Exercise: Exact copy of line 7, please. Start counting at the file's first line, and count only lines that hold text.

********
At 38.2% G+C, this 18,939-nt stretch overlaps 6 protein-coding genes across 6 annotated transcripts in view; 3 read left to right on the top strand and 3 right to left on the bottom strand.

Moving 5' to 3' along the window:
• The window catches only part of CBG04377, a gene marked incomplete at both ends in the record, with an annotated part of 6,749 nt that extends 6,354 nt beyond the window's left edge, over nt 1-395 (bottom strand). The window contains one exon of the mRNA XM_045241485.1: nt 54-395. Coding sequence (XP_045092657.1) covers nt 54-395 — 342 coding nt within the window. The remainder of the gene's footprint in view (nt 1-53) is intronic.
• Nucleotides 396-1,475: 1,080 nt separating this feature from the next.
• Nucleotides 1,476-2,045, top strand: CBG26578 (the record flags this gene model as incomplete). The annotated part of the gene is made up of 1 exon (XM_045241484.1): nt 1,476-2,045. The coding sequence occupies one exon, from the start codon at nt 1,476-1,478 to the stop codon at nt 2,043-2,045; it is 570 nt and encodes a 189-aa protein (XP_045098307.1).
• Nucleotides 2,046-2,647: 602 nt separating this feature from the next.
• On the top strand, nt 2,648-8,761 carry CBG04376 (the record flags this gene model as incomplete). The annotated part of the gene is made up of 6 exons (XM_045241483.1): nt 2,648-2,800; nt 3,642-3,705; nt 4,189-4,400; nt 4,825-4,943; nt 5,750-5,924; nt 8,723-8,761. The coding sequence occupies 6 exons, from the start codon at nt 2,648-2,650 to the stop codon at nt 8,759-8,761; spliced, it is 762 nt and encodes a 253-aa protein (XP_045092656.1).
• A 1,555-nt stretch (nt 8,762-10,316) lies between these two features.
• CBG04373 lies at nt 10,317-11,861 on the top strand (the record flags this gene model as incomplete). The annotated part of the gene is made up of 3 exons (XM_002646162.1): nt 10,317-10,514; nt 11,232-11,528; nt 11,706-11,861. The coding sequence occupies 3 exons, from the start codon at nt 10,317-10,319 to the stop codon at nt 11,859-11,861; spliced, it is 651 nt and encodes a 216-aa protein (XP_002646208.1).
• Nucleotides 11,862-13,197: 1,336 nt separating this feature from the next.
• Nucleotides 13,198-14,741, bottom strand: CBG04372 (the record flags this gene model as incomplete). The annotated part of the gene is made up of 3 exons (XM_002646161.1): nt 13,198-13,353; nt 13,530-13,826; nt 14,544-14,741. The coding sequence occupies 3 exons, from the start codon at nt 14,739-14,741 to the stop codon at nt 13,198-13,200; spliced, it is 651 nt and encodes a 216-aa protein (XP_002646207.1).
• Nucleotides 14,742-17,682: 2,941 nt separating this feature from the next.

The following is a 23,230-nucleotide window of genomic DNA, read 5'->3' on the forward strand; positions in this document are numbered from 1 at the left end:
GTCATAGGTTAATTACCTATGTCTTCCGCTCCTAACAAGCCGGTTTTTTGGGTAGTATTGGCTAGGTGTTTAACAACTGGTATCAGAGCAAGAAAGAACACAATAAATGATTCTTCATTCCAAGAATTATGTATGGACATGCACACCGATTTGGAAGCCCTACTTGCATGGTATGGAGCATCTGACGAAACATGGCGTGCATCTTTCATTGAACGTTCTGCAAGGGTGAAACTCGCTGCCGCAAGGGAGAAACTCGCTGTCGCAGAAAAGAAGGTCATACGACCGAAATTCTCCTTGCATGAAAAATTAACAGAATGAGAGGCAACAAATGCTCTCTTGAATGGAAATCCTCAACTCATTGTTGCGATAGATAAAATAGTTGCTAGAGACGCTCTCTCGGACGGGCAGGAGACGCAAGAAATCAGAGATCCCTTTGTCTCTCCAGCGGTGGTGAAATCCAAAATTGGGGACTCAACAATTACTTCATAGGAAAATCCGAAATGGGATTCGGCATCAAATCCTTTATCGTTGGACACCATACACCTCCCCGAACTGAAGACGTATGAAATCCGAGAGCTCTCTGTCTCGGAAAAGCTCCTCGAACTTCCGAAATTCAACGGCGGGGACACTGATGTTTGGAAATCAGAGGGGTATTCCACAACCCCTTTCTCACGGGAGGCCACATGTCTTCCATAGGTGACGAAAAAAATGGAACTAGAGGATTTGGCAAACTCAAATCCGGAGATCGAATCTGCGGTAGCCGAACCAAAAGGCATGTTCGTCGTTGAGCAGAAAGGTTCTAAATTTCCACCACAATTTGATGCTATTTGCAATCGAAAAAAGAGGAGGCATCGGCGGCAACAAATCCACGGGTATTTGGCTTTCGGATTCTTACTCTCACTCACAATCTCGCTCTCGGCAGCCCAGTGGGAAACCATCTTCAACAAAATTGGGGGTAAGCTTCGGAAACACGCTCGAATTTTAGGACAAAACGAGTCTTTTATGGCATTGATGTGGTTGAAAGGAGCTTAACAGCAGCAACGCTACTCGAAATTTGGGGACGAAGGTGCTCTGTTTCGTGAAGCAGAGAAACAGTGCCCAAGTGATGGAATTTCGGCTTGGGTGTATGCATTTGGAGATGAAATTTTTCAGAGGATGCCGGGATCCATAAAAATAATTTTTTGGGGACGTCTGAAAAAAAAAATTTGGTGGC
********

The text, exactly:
• On the top strand, nt 2,648-8,761 carry CBG04376 (the record flags this gene model as incomplete). The annotated part of the gene is made up of 6 exons (XM_045241483.1): nt 2,648-2,800; nt 3,642-3,705; nt 4,189-4,400; nt 4,825-4,943; nt 5,750-5,924; nt 8,723-8,761. The coding sequence occupies 6 exons, from the start codon at nt 2,648-2,650 to the stop codon at nt 8,759-8,761; spliced, it is 762 nt and encodes a 253-aa protein (XP_045092656.1).